This is the very last of the numerous Messianic prophecies of the Old Testament. After this, there were four centuries of silence from heaven, as far as inspired Scriptures were concerned. Thus this prophecy must have special significance.

The Messiah (“Christ”) is called “the Sun of righteousness” in contrast to “all the proud, yea, and all that do wickedly” that “shall burn as an oven” when “the day cometh” (v. 1)—that “great and dreadful day of the LORD” (v. 5), and it “shall burn them up, saith the LORD of hosts” (v. 1).

The “Sun of righteousness” clearly refers to the coming Savior, for He will come “with healing in his wings.” The sun does not have wings, of course, so many commentators think this word refers to the rays of the sun, with their lifesustaining energy. However, the Hebrew word means “wings,” and nothing else. It is as though the sun is rising rapidly on great wings, dispelling the world’s darkness with its light, dispensing healing to its sin-sick soul.

The “Sun of righteousness,” of course, can be none other than God Himself, for “the LORD God is a sun and shield” who “will give grace and glory” to “them that walk uprightly” (Psalm 84:11). It is the Lord Jesus Christ, the “light of the world” (John 8:12) coming “from heaven with his mighty angels [his ‘wings’?], in flaming fire taking vengeance on them that know not God” (2 Thessalonians 1:7-8).

But “you that fear my name” in that day “shall be mine, saith the LORD of hosts, . . . when I make up my jewels” (Malachi 3:17). In the last prophecy of the Old Testament, Christ is the rising Sun; in the last prophecy of the New Testament (Revelation 22:16) He is “the bright and morning star.” HMM

Humble Service

Thou therefore endure hard—ness, as a good soldier of Jesus Christ. No man that warreth entangleth himself with the affairs of this life; that he may please him who hath chosen him to be a soldier. —2 Timothy 2:3-4

Save me from the error of judging a church by its size, its popularity or the amount of its yearly offering. Help me to remember that I am a prophet—not a promoter, not a religious manager, but a prophet. Let me never become a slave to crowds. Heal my soul of carnal ambitions and deliver me from the itch for publicity. Save me from bondage to things. Let me not waste my days puttering around the house. Lay Thy terror upon me, O God, and drive me to the place of prayer where I may wrestle with principalities and powers and the rulers of the darkness of this world. Deliver me from overeating and late sleeping. Teach me self-discipline that I may be a good soldier of Jesus Christ….

And now, O Lord of heaven and earth, I consecrate my remaining days to Thee; let them be many or few, as Thou wilt. Let me stand before the great or minister to the poor and lowly; that choice is not mine, and I would not influence it if I could. I am Thy servant to do Thy will, and that will is sweeter to me than position or riches or fame and I choose it above all things on earth or in heaven.

Enable me by your Holy Spirit to make this prayer genuinely mine. Amen.

Believing: Directing the Heart’s Attention to Jesus

And looking upon Jesus as he walked, he saith, Behold the Lamb of God! John 1:36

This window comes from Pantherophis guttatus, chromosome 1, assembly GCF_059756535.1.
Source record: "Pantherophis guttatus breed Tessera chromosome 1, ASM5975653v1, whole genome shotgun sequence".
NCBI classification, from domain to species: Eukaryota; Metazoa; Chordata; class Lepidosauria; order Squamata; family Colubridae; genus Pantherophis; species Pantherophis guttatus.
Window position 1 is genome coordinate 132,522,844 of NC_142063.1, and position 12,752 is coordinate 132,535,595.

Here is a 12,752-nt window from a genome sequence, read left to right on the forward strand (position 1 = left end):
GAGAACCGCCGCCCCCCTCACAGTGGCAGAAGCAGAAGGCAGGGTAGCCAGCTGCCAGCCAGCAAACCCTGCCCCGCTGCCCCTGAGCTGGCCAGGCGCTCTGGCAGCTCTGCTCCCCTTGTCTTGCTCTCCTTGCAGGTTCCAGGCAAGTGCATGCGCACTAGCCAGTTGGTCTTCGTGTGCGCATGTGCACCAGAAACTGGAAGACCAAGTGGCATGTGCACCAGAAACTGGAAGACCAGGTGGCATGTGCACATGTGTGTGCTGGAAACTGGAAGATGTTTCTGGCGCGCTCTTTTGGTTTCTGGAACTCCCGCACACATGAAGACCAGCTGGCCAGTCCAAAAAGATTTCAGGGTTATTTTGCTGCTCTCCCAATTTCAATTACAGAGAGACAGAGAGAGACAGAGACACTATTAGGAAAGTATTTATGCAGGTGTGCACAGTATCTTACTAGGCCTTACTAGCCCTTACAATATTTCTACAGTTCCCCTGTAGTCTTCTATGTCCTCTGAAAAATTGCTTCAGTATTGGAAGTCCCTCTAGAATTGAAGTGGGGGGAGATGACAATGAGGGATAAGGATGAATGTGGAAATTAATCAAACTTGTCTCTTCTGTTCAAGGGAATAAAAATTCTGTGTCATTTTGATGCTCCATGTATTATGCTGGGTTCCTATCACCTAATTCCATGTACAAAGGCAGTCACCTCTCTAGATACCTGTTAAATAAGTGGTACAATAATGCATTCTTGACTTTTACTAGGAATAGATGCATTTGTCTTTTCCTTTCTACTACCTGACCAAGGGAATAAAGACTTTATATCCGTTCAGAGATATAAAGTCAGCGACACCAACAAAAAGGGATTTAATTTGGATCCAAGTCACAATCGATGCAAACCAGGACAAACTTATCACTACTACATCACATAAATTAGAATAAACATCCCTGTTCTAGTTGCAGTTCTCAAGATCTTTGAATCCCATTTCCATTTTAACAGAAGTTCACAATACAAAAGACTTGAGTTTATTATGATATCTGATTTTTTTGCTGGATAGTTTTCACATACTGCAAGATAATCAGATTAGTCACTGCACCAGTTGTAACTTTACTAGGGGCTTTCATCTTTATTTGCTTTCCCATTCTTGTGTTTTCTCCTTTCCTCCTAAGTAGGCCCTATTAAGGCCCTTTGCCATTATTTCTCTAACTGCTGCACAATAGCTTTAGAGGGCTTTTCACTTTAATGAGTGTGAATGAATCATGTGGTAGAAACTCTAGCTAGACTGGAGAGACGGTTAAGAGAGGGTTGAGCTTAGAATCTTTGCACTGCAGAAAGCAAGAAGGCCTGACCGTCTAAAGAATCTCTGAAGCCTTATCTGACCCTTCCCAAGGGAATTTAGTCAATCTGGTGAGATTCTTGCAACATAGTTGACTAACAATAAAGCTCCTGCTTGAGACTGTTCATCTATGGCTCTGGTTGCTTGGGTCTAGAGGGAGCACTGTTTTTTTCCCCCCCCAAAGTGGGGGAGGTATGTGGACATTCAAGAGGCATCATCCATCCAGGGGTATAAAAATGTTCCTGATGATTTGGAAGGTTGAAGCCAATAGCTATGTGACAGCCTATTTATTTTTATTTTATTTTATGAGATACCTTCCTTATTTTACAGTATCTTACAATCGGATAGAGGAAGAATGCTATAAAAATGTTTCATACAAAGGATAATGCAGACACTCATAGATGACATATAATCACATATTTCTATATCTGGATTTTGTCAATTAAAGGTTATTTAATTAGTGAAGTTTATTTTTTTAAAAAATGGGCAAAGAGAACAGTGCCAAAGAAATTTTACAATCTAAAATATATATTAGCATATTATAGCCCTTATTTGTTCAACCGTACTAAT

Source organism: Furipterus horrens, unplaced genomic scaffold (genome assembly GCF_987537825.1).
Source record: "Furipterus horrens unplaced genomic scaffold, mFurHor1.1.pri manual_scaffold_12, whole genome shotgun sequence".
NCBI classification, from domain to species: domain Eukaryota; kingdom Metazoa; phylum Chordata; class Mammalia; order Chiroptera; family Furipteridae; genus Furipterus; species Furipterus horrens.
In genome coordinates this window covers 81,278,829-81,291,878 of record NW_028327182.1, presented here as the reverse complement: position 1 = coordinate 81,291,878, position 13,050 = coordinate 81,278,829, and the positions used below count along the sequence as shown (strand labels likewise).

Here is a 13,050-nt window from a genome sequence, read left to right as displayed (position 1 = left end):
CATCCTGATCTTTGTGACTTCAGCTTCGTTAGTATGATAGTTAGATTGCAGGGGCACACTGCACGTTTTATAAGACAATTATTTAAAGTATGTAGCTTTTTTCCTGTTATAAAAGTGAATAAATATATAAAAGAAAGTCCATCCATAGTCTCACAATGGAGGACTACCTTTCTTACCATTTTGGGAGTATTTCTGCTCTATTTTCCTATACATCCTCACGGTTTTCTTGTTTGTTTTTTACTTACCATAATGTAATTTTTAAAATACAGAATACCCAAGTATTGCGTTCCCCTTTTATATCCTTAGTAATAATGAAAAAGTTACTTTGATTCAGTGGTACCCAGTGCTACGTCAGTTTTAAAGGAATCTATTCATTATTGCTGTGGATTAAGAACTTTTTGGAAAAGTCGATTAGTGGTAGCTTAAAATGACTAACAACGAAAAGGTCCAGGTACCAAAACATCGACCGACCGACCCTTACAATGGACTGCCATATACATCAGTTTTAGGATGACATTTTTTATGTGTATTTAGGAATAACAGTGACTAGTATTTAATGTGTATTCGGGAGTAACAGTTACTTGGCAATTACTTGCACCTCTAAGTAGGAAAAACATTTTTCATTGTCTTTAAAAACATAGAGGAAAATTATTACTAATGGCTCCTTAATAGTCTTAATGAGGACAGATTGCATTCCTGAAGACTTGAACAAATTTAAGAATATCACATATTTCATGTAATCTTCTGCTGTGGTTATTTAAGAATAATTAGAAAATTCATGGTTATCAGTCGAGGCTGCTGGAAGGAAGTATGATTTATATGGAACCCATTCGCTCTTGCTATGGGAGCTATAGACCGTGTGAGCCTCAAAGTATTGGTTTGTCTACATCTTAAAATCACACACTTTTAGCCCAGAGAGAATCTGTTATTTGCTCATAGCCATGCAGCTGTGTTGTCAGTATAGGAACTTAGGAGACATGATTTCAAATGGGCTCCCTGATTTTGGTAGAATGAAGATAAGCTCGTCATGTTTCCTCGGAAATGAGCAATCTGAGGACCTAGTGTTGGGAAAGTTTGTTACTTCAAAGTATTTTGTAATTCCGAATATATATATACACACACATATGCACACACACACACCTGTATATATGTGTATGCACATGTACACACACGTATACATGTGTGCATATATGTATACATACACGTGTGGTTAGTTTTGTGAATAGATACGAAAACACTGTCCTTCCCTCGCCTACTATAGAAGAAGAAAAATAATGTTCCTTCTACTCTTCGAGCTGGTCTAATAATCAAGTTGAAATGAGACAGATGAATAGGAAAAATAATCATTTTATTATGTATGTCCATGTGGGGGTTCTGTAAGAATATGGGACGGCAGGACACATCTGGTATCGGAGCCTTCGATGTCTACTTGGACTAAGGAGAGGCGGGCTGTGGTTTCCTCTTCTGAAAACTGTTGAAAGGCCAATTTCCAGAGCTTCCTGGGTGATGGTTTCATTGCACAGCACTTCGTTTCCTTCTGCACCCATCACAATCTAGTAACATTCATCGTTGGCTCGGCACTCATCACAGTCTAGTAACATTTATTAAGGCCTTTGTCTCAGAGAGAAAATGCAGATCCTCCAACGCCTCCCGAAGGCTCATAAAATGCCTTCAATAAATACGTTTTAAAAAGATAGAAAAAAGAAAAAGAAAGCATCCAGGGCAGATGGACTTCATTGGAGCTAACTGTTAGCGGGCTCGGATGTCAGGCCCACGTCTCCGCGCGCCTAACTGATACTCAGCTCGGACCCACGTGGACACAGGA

The Hebrew epistle instructs us to run life’s race “looking unto Jesus the author and finisher of our faith,” for faith is not a once-done act, but a continuous gaze of the heart at the Triune God!

Believing, actually, is directing the heart’s attention to Jesus. It is lifting the mind to “behold the Lamb of God,” and never ceasing that beholding for the rest of our lives. Distractions may hinder, but once the heart is committed to Him, after each brief excursion away from Him the attention will return again and rest upon Him like a wandering bird coming back to its window.

I would emphasize this one committal, this one great volitional act which establishes the heart’s intention to gaze forever upon Jesus. God takes this intention for our choice and makes what allowances He must for the thousand distractions which beset us in this evil world.

Faith is a redirecting of our sight, a getting out of the focus of our own vision and getting God into focus.

When we lift our inward eyes to gaze upon God we are sure to meet friendly eyes gazing back at us, for it is written that the eyes of the Lord run to and fro throughout all the earth. The sweet language of experience is, “Thou God seest me.” When the eyes of the soul looking out meet the eyes of God looking in, heaven has begun right here on earth!

Which Cross Do We Carry?

Having made peace through the blood of his cross. COLOSSIANS 1:20

One of the strange things under the sun is a “crossless” Christianity. The cross of Christendom is a “no cross,” an ecclesiastical symbol. The cross of our Lord Jesus Christ is a place of death!

Let each one be careful which cross he carries!

Thousands turn away from Jesus Christ because they will not meet His conditions. He watches them as they go, for He loves them, but He will make no concessions.

Admit one soul into the kingdom by compromise and that kingdom is no longer secure. Christ will be Lord, or He will be Judge. Every man must decide whether he will take Him as Lord now, or face Him as Judge then!

“If any man will… let him… follow me” (Matthew 16:24). Some will rise and go after Him, but others give no heed to His voice. So the gulf opens between man and man, between those who will and those who will not.

The Man, the kindly Stranger who walked this earth, is His own proof. He will not put Himself again on trial; He will not argue. But the morning of the judgment will confirm what men in the twilight have decided!

Heavenly Father, thank You for Your patience as You wait for people to repent and turn to You. I pray that this will be a day when many will respond to Your voice calling them to follow You.

Who Are You?

palm cross
When [Jesus] had come into Jerusalem, all the city was moved, saying, “Who is this?” —Matthew 21:10